Sobersides by S.

Takes place after “Angel Day” and “The Knot”.

Word count: 1,503

“Teresa, what are you doing?”

The brown-haired girl swiveled around to face Scott with an embarrassed jerk of her head. “Nothing.  Just. . .just tidying up my garden.”

The lean-figured young man slowly walked over to stand next to the kneeling woman.  At their feet was the partially overgrown grave that Teresa had once believed to be her mother’s last resting place.  Frowning, Teresa just stared at her dirt-covered hands.  “I know she isn’t really dead, but sometimes it seems like it so I thought I’d come out here and remove some of the weeds like I do for my father’s grave.”

“Finding out the truth must have been difficult for you,” Scott sympathized.

The young woman nodded.  “It was easier to mourn when I thought she was really gone.”

Scott knelt down by Teresa’s side and took her hand.  “Teresa, I know it’s not really my business, but I believe that Angel Day isn’t a bad woman–unhappy, easily taken in by a scoundrel, restless but not bad.  She made a mistake, several of them in fact, but I do think she cared about you.”

“Cared?  She ran off and didn’t even come back until her. . .husband,” the young woman spit out the word with disdain, “until her husband thought he could make money off me.”

“How is that any different than what Murdoch did to me?”

“What?  There’s a great deal of difference.  Murdoch . .he thought he was doing it for the best.  That you’d have a proper upbringing and. . .and a real home in Boston .”

“What makes you think your mother didn’t want the same for you?  Maybe she knew she couldn’t give you the love you needed but your father could.”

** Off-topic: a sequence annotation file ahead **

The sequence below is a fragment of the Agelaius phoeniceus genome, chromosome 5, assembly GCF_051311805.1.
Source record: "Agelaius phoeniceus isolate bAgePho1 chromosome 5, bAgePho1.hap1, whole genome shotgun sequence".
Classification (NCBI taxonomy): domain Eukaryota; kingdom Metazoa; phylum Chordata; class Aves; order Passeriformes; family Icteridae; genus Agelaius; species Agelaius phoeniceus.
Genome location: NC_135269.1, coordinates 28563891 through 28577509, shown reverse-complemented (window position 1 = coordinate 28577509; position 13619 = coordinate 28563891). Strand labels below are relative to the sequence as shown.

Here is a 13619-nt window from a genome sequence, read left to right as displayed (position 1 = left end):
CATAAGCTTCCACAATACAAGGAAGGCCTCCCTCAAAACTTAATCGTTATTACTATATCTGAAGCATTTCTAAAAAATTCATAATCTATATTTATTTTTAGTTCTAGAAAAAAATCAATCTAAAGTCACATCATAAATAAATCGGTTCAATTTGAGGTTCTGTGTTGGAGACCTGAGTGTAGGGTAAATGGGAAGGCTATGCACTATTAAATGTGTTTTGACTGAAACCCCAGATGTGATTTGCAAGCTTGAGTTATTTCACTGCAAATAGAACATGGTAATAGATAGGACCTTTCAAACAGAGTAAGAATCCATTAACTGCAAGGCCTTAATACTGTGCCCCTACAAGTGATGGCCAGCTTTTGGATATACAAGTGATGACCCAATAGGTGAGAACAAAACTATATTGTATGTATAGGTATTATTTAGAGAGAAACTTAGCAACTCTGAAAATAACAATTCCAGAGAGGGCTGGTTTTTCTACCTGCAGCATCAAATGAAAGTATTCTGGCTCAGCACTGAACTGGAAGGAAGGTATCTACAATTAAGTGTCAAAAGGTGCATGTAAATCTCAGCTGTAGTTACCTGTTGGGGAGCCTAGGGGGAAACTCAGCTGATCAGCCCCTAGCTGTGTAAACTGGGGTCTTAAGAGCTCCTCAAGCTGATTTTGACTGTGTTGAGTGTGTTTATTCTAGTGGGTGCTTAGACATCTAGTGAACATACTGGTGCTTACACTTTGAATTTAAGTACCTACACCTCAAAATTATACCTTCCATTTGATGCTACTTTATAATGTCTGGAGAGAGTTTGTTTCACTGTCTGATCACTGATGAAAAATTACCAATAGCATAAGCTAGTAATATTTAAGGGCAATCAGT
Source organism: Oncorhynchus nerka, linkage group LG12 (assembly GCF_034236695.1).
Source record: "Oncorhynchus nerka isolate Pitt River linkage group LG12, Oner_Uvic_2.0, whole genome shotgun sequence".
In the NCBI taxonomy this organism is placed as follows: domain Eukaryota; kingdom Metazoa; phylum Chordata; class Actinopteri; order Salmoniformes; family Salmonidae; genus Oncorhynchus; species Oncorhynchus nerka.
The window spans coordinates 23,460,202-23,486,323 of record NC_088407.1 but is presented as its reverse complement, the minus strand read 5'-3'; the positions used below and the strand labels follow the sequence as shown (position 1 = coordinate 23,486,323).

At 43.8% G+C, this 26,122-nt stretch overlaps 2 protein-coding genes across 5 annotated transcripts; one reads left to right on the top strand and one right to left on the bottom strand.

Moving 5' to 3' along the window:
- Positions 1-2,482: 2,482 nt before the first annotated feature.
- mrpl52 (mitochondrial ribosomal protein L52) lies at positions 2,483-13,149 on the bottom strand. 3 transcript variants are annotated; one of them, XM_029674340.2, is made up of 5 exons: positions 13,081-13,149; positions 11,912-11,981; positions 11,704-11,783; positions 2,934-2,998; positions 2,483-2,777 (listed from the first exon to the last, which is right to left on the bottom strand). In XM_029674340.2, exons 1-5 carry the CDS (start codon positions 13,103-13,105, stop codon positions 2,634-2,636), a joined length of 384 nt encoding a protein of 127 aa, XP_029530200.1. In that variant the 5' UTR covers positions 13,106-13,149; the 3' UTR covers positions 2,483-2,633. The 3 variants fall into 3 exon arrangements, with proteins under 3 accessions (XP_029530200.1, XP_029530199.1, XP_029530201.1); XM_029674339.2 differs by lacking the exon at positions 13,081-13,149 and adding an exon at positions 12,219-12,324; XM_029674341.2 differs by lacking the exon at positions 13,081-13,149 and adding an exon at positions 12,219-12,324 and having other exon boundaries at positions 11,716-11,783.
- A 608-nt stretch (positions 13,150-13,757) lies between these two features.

“She tried to extort money from Murdoch!”

“Yes, yes she did, but I don’t think she wanted it for herself.   Teresa, I’m not saying that your mother wasn’t in the wrong to just leave you, but the woman I saw was more to be pitied than despised.  She paid a high price for loving an unworthy man.”

“I. . .I don’t know about that.  I only know that it hurts to think that she didn’t care enough to want to be with me.”

“Absolutely.  And it hurts to think that Murdoch didn’t want to be with me when I was growing up.”

“It’s was your grandfather’s fault,” she protested.  “He just grabbed you and. . .and Murdoch thought that you would be taken care of!”

“Teresa, Murdoch can’t have it both ways.  If he truly believed that leaving me in Boston was in my best interests then he has to concede that my grandfather was not some villain who just stole his son away for his own nefarious purposes or I assume he wouldn’t have chosen to leave me with such an evil man.”

“Of course he wouldn’t, but he didn’t want to put you through a court fight.”

Unconsciously, Scott began to pluck some of the weeds from the empty grave.  “Perhaps you have a point, but a part of me will always wonder if that was only an excuse because he didn’t want to be away from Lancer that long.  Maybe if I had been older and the judge would have asked my opinion then I would have been aware of the magnitude of the case, but at five I can’t help but believe I would have been sheltered from the worst of it.”

“And if Murdoch had won?”

The blue eyes unfocused for a moment before Scott replied, “It’s almost impossible for me to imagine what it would have been growing up out here with you and Murdoch.  I’m sure I would have hated being torn from the only person I loved, but children are much more adaptable than adults so maybe it wouldn’t have taken me too long to adjust.  I think I’ve done a fairly good job in the time Johnny and I have been here.  I just wonder if Murdoch would have told me about having a brother somewhere.”

“I doubt it.” The young woman carelessly flicked a strand of hair from her face.

“Why?”

“Murdoch doesn’t like to. . .dwell on hurt.  Johnny’s mother hurt him and I think he buried it deep, just like he buried any thoughts about you.”

Scott smiled at her.  “I’ve always felt that you know him better than anyone.”